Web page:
The best Orlando DUI attorneys always challenge the legality of your DUI stop.

Reasonable Suspicion: Did the police stop you illegally?

The normal standard for stopping a car is probable cause.

But obviously, since the police will almost never be able to tell if your driving was caused by lack of sleep, an animated conversation, playing with the radio, dropping a cigarette in your lap, an epileptic seizure, or some lawful reason other than alcohol or drugs, they’ll never observe sufficient probable cause to believe you were DUI.

Rather than deciding that the police should never be allowed to stop a suspected DUI driver, the courts have allowed police officers to use a lesser standard called “founded suspicion” or “reasonable suspicion” to believe that a driver has committed, is committing, or is about to commit a crime.

For example, let’s say the police see a driver weaving back and forth within the lane, braking erratically, and driving 10 mph below the speed limit. None of those actions are traffic violations, so the police can’t (legally) stop you to issue a traffic ticket.

Instead, the police will tell the judge that, based upon their training and experience, they had a reasonable suspicion to believe that the driver was “ill, tired, or impaired.”

Here are some examples of different driving patterns where the courts have said it was legal for the police to stop a car:

  • Car was weaving within its lane and going significantly below the speed limit. Bailey v. State, 319 So.2d 22, 26 (Fla. 1975)
  • Car drove in an “erratic fashion” (weaving within the right lane) and the officer said he thought the driver “was drunk, or asleep, or because the car might be having some mechanical difficulty.” Esteen v. State, 503 So.2d 357 (Fla. 5th DCA 1987)
  • Car was weaving within its own lane, and officer believed the driver was impaired. State v. Carrillo, 506 So.2d 495 (Fla. 5th DCA 1987)
  • Car seemed to be using the lane markers to position his vehicle, abruptly slowed from 55 mph to 30 mph, then took off and accelerated rapidly. State Department of Highway Safety and Motor Vehicles v. DeShong, 603 So.2d 1349 (Fla. 2d DCA 1992)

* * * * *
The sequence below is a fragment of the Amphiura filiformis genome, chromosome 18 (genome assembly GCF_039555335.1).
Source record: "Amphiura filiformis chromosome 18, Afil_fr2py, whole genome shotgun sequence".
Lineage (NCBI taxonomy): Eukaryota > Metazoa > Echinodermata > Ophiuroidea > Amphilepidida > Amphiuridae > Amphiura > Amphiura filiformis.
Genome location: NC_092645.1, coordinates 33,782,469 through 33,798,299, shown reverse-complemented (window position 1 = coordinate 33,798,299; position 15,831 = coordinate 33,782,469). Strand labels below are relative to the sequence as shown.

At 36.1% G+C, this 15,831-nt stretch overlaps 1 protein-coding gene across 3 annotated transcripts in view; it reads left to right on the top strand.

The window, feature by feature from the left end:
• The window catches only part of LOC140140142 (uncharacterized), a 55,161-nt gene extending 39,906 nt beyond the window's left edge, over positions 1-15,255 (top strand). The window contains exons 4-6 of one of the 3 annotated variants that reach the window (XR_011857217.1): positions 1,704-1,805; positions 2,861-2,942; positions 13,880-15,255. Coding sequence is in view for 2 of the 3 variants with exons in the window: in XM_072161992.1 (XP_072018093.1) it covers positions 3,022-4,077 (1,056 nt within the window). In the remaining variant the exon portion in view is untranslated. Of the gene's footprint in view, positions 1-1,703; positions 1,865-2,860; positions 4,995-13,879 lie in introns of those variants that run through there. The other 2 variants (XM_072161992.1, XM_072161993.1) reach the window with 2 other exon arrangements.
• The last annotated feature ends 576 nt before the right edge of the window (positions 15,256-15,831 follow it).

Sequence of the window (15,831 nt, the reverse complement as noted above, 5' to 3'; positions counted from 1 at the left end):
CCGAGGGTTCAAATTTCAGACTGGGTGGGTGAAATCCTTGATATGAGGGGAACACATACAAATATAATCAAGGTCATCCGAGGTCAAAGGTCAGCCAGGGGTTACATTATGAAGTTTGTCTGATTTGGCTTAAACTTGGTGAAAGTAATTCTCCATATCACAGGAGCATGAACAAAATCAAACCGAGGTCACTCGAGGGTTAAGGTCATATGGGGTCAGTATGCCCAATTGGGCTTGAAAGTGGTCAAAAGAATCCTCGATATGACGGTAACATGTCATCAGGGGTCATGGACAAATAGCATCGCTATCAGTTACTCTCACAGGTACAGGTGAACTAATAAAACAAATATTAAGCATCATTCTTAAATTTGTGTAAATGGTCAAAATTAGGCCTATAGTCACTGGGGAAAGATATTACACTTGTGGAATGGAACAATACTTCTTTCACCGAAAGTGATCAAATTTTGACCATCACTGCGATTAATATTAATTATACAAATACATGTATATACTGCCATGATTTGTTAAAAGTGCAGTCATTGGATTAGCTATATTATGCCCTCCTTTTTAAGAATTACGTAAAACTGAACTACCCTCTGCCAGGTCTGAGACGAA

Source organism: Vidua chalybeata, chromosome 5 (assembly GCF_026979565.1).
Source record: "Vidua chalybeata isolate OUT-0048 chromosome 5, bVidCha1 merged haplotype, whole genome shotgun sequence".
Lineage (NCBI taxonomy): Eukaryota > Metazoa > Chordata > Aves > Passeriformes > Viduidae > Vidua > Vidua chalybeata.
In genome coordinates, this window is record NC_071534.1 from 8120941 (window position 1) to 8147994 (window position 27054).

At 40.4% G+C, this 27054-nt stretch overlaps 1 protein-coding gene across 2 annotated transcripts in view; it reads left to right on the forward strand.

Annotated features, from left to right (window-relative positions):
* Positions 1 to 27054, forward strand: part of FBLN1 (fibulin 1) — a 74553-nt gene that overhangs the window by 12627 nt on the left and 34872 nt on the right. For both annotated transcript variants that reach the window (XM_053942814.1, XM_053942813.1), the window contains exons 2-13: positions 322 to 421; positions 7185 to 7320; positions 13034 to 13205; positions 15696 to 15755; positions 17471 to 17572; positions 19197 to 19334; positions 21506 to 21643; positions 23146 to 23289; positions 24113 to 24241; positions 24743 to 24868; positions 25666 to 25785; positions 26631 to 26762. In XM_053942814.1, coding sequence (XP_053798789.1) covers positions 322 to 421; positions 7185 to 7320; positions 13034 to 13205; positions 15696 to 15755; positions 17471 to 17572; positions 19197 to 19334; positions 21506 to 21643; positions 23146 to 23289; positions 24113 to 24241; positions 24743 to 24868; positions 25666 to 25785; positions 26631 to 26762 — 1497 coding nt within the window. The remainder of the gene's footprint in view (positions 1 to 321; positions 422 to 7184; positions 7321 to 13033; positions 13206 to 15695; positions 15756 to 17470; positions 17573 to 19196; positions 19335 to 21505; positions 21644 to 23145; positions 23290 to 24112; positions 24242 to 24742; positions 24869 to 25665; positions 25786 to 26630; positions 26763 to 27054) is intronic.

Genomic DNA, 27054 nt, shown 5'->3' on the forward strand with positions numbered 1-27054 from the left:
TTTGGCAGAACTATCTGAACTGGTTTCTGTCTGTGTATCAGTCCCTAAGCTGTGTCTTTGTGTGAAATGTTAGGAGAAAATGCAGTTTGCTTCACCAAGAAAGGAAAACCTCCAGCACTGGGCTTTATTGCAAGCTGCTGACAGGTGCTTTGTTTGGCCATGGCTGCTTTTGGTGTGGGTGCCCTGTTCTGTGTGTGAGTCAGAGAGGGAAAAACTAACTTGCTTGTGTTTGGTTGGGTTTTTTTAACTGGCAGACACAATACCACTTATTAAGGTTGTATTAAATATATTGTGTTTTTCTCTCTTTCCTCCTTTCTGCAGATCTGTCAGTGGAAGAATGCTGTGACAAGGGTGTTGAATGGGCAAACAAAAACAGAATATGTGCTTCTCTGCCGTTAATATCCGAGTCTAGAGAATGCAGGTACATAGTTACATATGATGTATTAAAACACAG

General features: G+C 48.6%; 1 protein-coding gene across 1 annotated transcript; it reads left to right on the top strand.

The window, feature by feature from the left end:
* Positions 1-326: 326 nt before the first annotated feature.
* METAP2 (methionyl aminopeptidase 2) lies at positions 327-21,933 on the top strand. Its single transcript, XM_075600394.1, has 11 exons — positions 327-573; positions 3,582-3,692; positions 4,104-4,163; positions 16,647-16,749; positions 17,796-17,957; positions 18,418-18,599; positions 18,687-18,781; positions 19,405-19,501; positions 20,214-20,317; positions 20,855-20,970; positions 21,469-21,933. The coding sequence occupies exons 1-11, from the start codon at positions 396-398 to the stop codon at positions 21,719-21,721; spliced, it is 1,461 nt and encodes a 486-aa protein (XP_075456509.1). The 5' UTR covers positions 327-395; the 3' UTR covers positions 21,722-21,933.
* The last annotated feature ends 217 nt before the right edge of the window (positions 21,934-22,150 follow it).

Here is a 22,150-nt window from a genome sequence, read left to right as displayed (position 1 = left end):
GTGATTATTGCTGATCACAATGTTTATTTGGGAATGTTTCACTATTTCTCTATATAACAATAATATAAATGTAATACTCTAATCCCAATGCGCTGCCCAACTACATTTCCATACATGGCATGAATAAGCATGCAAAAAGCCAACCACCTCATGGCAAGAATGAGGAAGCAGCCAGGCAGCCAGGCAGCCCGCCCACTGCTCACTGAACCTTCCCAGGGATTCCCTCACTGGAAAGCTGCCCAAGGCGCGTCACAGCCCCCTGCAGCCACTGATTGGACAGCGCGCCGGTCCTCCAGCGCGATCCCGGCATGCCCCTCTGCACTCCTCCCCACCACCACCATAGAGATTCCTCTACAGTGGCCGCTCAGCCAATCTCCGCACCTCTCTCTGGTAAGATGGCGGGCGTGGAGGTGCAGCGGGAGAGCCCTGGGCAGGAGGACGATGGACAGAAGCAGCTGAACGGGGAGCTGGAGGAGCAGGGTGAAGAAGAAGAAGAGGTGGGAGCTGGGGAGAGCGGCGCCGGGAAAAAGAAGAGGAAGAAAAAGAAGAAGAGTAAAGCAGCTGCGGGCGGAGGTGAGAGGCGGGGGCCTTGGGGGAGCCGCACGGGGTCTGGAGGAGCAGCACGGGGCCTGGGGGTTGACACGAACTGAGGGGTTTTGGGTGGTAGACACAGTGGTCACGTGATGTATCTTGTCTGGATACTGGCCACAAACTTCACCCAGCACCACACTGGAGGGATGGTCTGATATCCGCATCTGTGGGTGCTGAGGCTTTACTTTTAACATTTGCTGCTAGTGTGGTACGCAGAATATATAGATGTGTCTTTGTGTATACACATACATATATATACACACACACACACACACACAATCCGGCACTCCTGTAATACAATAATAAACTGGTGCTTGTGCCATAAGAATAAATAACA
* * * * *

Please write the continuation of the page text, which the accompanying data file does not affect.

• Car weaving within its own lane, repeatedly slowed to 45 mph, accelerates to 55 mph, and slows down again. Brown v. State, 595 So.2d 270 (Fla. 2d DCA 1992)

In each of these examples, the driver doesn’t commit any traffic violations. But, looking at the “totality of the circumstances,” judges found that the officers’ suspicions of DUI were reasonable, and upheld the legality of the stop.

It sounds like they just have to say, “I thought he was drunk,” and that’s enough reason to stop you, right?

But that’s not the case. First of all, if your driving wasn’t as bad as what’s described above, you may be able to argue that the officer’s suspicions weren’t reasonable, and that the officer stopped you based on a “mere hunch” that he thought you were DUI.

The courts have ruled that reasonable suspicion has to be more than a “bare suspicion.” Major v. State, 70 So.3d 655 (Fla. 1st DCA 2011). If you swerved only one or two times, rather than a continuous pattern of weaving, you can argue that the police officer’s suspicions weren’t reasonable. This is especially easy in today’s era of distracted drivers, where bad driving seems to be the norm, rather than the exception.

Second, even if the officer describes a pattern of weaving, swerving, or other “unusual” driving, it may still not be enough to justify the stop. One of the important considerations is whether he actually says the “magic words” when he testifies at the motion hearing. The Florida Supreme Court said that when a stop is based on an unusual driving that falls short of a traffic violation, the officer must articulate both the facts and the conclusions that the officer drew from those facts. Dobrin vs. Department of Highway Safety and Motor Vehicles, 874 So.2d 1171 (Fla. 2004). The Court ruled, “the record did not competently or substantially support the officer’s stop of Dobrin’s vehicle to determine whether Dobrin was ill, tired, or driving under the influence because the arrest report did not indicate that the reason for the stop was that [the] officer thought Dobrin was impaired.” Dobrin, at 1174. Since the officer “did not indicate that impairment was the reason for the stop,” the stop was invalid.

The same thing can happen in your case. If the police officer’s suspicions weren’t reasonable and he didn’t have a valid reason to stop your car, you might have the perfect defense to your DUI charge.

About The Author

Elliott Wilcox

Orlando DUI lawyer Elliott Wilcox isn't just a former DUI prosecutor… He's the one who TRAINED all of the DUI prosecutors! Elliott dedicates 100% of his practice to DUI defense. If you've been arrested for an Orlando DUI, call Elliott for help at (407) DUI-HELP.